Executive Education

Top rules for data-driven high-performance client retention, according to Luxury Institute

Luxury Institute in a recent post addressed the issue of customer retention and how it can be achieved. According to data, a 5% increase in retention can increase profits by 25% to 95%. Luxury Institute proposes seven new rules that can lead customer retention at a higher level.

Rule #1: Collect current client value metrics

A good start to determine the client’s current value is to use the RFM method. The RFM method includes three factors. The first one is recency (when was the last time that the customer made a purchase), the second one is frequency (how often does the customer make purchases) and the third one is monetary value (how much the customer spends). This is a method that it is used for decades. In some cases companies calculate client value with the help of their transaction data. But often they don’t know much else about most clients. So, this is not the right way.

Rule #2: Behavioral data direct from the client is the key

It has been proved that transaction data has limited prediction power. Usually, little is known for the clients who are not at the top of the pyramid but also have high potential. These clients are often assigned to a store sales associate. However, without data, beyond transactions, these clients don’t receive information relevant to their needs and interests. The Luxury Institute focuses on the fact that retention projects now have a source of rich behavioral data to gain deep understanding of the client segments that comprise 95% of the base by using for example the DataLucent personal data exchange.

Rule #3: Innovate and nurture instead of overwhelming your top 5%

Usually VIP clients complain that brands try to sell them more and more. For this reason, brands need to innovate exclusive services, custom and limited-edition products for this group and not constantly annoy their VIP clients without any serious reason. Members of the VIP clients’ network and each referred client’s lifetime value should be included at the client value calculations as purchases increase.

Rule #4: Focus on building your next high-probability tier of clients

The Luxury Institute in its analysis points out that the 15/30 segment has to offer a lot when developed intelligently. Through analytics concerning current client value and behavioral insights, brands can design high-probability recommendations to clients in order to build deeper relationships that add mutual value. The brands can understand where they can take market share from competitors with products that either have not been presented to the client or that can be originated to serve newly discovered customer sub-segments that populate this high value zone.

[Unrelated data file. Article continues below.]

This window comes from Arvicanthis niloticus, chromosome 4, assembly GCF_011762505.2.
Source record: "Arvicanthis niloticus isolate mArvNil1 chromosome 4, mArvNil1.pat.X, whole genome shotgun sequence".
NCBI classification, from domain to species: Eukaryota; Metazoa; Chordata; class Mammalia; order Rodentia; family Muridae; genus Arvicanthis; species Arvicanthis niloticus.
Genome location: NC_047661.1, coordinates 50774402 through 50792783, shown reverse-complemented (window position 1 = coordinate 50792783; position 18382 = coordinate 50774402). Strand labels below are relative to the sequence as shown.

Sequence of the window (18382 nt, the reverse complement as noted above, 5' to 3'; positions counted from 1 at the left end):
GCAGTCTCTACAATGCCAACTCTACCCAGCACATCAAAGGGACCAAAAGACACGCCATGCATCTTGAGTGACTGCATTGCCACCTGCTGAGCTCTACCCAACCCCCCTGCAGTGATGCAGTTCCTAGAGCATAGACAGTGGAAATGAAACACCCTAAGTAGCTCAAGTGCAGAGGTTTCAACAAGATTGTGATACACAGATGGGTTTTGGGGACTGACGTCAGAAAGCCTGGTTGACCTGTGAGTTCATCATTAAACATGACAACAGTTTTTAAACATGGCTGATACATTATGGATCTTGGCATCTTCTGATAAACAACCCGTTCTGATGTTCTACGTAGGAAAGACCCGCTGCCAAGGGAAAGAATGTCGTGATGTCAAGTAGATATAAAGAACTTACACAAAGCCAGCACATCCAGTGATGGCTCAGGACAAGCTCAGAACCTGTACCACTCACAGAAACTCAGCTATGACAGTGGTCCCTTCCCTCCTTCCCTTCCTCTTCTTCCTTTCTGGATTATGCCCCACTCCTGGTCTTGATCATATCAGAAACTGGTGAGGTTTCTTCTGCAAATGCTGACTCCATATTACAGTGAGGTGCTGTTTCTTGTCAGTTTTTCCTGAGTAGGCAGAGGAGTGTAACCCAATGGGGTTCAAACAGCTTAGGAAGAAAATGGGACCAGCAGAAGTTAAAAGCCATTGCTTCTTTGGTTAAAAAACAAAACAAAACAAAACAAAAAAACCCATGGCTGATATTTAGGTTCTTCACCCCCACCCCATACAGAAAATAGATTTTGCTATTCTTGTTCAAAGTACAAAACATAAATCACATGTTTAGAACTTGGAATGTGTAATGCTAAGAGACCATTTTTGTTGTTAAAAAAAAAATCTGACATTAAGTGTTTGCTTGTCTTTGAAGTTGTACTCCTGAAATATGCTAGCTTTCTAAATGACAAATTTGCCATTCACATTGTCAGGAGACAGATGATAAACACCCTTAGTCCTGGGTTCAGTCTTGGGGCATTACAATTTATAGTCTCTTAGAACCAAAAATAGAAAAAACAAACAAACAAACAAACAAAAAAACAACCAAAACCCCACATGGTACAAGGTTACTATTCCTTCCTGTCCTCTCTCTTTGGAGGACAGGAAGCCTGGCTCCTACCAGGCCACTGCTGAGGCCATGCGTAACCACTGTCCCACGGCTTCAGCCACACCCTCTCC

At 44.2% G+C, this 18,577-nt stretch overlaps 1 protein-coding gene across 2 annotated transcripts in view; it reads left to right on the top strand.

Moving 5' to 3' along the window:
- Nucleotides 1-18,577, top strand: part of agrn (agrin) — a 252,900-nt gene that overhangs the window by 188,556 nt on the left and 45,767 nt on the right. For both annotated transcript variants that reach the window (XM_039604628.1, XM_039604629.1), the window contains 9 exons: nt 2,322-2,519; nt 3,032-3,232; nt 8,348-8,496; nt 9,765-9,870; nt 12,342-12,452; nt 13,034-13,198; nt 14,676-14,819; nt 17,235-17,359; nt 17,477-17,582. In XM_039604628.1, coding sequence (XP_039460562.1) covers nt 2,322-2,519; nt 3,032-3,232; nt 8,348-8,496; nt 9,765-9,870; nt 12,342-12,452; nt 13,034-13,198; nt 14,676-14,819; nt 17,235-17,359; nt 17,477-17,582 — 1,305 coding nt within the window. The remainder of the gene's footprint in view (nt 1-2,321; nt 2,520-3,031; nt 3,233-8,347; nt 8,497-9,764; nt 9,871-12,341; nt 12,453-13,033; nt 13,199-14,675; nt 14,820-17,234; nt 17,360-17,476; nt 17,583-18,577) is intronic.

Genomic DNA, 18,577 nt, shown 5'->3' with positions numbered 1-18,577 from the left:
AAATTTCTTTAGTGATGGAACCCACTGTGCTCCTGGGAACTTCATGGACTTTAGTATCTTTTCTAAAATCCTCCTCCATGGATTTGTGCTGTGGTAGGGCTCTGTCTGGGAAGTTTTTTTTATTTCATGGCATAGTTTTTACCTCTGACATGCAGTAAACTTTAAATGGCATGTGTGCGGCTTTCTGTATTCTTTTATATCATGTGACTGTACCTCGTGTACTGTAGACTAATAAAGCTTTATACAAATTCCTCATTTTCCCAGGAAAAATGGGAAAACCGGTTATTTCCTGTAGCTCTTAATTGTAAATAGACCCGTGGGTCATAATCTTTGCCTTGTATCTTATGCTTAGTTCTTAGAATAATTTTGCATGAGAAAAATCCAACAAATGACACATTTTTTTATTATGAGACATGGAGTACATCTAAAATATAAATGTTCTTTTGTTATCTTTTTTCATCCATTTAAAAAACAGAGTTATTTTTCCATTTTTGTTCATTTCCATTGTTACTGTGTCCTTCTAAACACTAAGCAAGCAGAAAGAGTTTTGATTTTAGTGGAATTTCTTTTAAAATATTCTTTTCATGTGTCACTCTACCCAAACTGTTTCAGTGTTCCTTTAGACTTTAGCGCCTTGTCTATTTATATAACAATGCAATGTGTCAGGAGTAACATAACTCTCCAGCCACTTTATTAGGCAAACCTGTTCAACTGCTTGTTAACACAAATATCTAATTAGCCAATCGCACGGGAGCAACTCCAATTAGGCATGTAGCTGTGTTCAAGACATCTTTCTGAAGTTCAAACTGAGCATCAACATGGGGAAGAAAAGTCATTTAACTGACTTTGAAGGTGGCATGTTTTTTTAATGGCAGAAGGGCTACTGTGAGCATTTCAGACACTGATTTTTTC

Rule #5: Build relationships with your bottom 80%

Usually brands because of the lack of data they don’t have sufficient information for this group of clients. After all, luxury brands cannot ignore 80% of their client base simply because they know little about them. DataLucent personal data exchange insights can provide useful information about this group. The Luxury Institute points out that one solution is to humanize and personalize communications. Once the prediction and recommendation algorithms do the appropriate job, emails, texts and calls must be originated by sales associates.

Rule #6: The role of emotional Intelligence for relationship building

Except from the appropriate data, the communication between the client and the brand must embody the four elements of emotional intelligence. These elements according to the Luxury Institute are: expertise, deep empathy, trustworthiness and kindness. In luxury sector, even online sales must be imbued with a human element, according to the Luxury Institute. Humans seek for human connection and this will never change.

Rule #7: Use data to innovate the right products and services to retain and upgrade clients in each value segment

The brands that design products and services using data direct from the client will enjoy the highest probability of deepening customer relationships going forward, according to the Luxury Institute. For example, expensive luxury brands such as Hermès, Louis Vuitton, Chanel, Gucci, Rolex, BMW, Mercedes-Benz, and others develop a product line of highly specialized products at the top, and also offer a portfolio of tried products which are classic and timeless. The Luxury Institute admits that this is an imperfect science of experimentation, but the reality is that all brands are beginning to use client data to enhance the pinpoint commercial accuracy of their creativity.

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Maria Gourtsilidou
Maria Gourtsilidou is Senior Editor of Research and Data Analytics at the CEOWORLD magazine. She is responsible for driving thought leadership, using data analytics to showcase the company’s products and services, and fostering knowledge sharing between CEOWORLD magazine and client organizations. She studied Public Administration (Economics Of The Public Sector) in Greece and holds a Bachelor’s in Public Administration from the Panteion University of Political & Social Studies. Follow Maria Gourtsilidou on Twitter. Write at maria-gourtsilidou@ceoworld.biz.